Friday, May 22, 2015

The Tell Tale Brain - Unlocking the Mysteries of the Mind

That our brain works in a complex way is a grand understatement. The labyrinthine of neuroscience can completely overwhelm the ordinary reader. Even after an understanding has crystallized, the ordinary reader may feel a nuanced appreciation has remained elusive. In The Tell Tale Brain, VS Ramachandran has attempted to explain the intricacies (and sometimes absurdities) of how our brain functions to the uninitiated reader.

And although he may not have completely succeeded in doing so, his attempt has surely resulted in a fascinating read - bringing to the average reader such intellectually stimulating things as how art evolved, why does an autistic child draws better than a French master, why does a person feel the presence of a missing limb, why seeing colour is special and what seeing different colours means – and much more.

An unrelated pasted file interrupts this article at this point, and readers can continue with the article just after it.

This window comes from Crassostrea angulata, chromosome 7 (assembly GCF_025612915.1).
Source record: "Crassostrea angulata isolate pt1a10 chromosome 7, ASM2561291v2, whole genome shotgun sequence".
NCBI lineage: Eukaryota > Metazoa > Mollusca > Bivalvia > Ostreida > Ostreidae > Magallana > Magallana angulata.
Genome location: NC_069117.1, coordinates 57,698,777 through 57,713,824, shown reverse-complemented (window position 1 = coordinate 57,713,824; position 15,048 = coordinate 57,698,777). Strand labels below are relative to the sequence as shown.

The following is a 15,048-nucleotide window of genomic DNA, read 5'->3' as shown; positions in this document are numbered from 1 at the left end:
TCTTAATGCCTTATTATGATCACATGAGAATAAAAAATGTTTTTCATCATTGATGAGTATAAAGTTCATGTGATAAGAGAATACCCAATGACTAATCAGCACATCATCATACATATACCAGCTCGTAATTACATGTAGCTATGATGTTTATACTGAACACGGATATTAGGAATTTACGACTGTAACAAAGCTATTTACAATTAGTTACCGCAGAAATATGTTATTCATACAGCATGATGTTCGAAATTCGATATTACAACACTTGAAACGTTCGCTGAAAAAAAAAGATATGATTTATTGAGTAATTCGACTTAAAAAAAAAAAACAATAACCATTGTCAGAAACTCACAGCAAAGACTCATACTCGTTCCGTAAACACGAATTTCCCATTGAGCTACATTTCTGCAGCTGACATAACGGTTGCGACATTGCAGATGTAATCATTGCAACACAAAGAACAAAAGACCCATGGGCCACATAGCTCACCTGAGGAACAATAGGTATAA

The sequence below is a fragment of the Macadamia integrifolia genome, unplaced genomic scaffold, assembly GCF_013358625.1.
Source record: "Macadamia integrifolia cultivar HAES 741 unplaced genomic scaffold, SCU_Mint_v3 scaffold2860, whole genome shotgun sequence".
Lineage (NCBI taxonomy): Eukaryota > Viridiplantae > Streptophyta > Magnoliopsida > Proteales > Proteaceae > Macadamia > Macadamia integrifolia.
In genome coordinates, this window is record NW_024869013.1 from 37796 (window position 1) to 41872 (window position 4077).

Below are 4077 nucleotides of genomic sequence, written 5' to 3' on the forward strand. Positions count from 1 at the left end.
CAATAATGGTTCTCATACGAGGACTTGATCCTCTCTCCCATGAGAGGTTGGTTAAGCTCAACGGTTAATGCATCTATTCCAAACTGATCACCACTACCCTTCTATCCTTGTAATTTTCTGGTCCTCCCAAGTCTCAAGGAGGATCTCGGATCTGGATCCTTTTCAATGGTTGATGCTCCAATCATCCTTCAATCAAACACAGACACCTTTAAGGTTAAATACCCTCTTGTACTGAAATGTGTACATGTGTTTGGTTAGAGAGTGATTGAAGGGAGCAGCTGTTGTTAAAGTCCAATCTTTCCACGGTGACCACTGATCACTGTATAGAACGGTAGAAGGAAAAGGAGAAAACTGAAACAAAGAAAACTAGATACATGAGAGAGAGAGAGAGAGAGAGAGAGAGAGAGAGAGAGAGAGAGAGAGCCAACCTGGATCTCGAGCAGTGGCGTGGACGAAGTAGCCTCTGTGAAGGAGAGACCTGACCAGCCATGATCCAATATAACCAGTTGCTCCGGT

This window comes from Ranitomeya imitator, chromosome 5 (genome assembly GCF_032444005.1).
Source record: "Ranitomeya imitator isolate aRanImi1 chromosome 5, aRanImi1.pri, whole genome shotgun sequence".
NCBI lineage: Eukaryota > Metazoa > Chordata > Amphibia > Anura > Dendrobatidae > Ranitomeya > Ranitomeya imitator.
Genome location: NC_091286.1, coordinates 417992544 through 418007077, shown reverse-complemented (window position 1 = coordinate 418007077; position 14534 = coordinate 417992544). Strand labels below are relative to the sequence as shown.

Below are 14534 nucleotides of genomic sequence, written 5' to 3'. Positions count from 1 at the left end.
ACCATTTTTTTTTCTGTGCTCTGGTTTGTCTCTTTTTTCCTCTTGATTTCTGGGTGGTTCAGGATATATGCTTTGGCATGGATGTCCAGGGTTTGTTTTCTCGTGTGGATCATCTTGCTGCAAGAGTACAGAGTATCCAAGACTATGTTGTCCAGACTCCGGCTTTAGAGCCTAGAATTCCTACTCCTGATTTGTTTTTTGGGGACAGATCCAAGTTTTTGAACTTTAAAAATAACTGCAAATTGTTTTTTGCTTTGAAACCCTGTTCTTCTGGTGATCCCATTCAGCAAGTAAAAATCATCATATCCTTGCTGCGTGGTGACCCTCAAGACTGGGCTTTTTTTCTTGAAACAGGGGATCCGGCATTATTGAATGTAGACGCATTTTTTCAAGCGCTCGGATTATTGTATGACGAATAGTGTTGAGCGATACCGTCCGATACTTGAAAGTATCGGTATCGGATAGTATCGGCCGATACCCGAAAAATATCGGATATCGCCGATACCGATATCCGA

Theories in neuro science are always evolving with old theories getting reviewed, changed, challenged and sometimes replaced by new ones. Similarly, there is no single theory on anything – scientists disagree almost on everything leading to the existence of multiple theories on everything. Ramachandran has discussed every contemporary and past stream of thought and argument on every issue he has dealt with in The Tell Tale Brain.

The Tell Tale Brain, a title inspired from Edger Allen Poe’s Tell Tale Heart, also explores every angle of a brain problem – discussing not just the technical aspects (with respect to brain functionalities) but also their evolution, evolutionary purpose and how differently something has evolved for non-humans, and thus arriving at what makes us unique among those we share the planet with.